Connecticut Education Association

CEA Weighs in On Whether to Reopen Schools Before End of School Year

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Before reopening schools across Connecticut, the state will need new procedures and protocols to keep students, teachers, and staff safe, the president of the Connecticut Education Association said in a statement Thursday morning.

CEA President Jeff Leake said weighed in on whether schools should reopen before the end of June and said changes needed will include steps to maintain social distancing, including staggered start times, new lunchtime and classroom seating formats, changes in hallway passing periods, reductions in large classrooms and more.

He said schools will need to be disinfected daily and there will need to be plenty of personal protective equipment and the ability to perform comprehensive coronavirus testing.

The governor's current executive order calls for schools to remain closed until May 20, unless they are modified.

Gov. Ned Lamont told CNN's Wolf Blitzer on Tuesday no decision has been made about students returning to school before the summer break, but he is working with teachers to help prepare students to return in the fall.

"We said we'd make that determination before May 20 but I've got to tell you all of our neighboring states have closed their schools," Lamont said. "There's nothing I'd rather do than keep them open. We'll make up our mind in about 10 days."

Lamont said social distancing will be a restriction in the state for a while.

"We're going to be doing social distancing for quite some time," Lamont said. "Seniors and the most vulnerable population are going to be social distancing for quite some time. You know whether that small retail store on Main Street in Torrington can open up if people have masks, I think that will come sooner rather than later."

Following is the full statement from Leake:

Decision to Reopen State Must Focus on Safety, Health, and Saving Lives

Connecticut is on the verge of making a critical decision regarding the fight against the COVID-19 health emergency. Prior to May 20, the governor will need to make a decision about whether to extend the stay-at-home order or open state businesses and schools. Our leaders must continue to listen to the advice of top health experts and not succumb to pressure to reopen public schools and businesses prematurely. Easing up on social distancing too quickly could be deadly.

Before a decision can be made, a lot needs to be done. Now is not the time to undo all the sacrifices and progress that Connecticut residents and businesses have made over the past few months to stop the spread of the virus. We need caution and common sense. We can’t play Russian roulette with residents’ lives.

Under the guidance of the State Department of Public Health, Governor Lamont has been making decisions and issuing executive orders based on data, not dates. His actions have helped prevent the further spread of COVID-19 and saved lives. But Connecticut is in the crosshairs between hot spots New York City and Boston. And even with all the actions taken in Connecticut to help flatten the curve, we remain in the top five most infected states per capita.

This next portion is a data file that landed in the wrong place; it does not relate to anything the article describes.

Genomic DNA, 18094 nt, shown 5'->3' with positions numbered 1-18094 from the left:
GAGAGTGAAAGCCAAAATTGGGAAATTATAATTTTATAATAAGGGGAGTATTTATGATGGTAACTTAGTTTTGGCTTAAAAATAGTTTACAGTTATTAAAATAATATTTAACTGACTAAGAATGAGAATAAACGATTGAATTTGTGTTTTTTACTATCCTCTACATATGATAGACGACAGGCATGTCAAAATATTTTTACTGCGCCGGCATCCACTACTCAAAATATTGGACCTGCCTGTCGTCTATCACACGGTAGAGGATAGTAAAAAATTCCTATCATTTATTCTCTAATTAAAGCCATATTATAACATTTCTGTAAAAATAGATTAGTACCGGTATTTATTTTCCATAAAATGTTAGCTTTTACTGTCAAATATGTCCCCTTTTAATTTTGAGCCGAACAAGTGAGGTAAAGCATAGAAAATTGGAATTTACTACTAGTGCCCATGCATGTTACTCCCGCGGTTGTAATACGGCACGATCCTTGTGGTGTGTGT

Some vocal opponents of the governor are calling for him to reopen the state and get back to business as usual. But we urge caution. The nation’s top infectious disease expert, Dr. Anthony Fauci, says that unless we follow guidelines of gradually phasing into a reopening, “it’s gonna backfire.”

We agree. Reopening the state must be done methodically. Governor Lamont’s Reopen Connecticut Advisory Group is a good first step. This group is taking a structured view of the problem and how to move forward, and that must include new guidelines for schools to reopen safely and successfully, whether that happens next month or in the fall.

Before we send students, teachers, and staff back to school, the state must develop and implement new procedures and protocols to keep them safe. Schools by their very nature are not conducive to social distancing, and special accommodations must be made to change that. These include staggered start times, new lunchtime and classroom seating formats, changes in hallway passing periods, reductions in large classrooms, and a host of other changes to ensure proper social distancing measures are followed and we are not putting students and teachers in harm’s way.

Schools will need to be disinfected daily, with procedures in place for the continual cleaning of classrooms, hallways, and bathrooms, as well as commonly shared areas and equipment, including computers and desks.

And that’s just the beginning. What’s even more vital to the process of reopening our state is plenty of personal protective equipment and the ability to perform comprehensive coronavirus testing, tracing, and tracking, in order to safeguard the health of our residents. Such testing is not currently being conducted in a comprehensive way anywhere in the U.S., and until it is, we cannot allow our students and their teachers to go back to school, where they and their families could become collateral damage.

Let’s stay the course and continue to flatten the curve, saving the lives of our family members, friends, and neighbors. It’s better to be safe than sorry.

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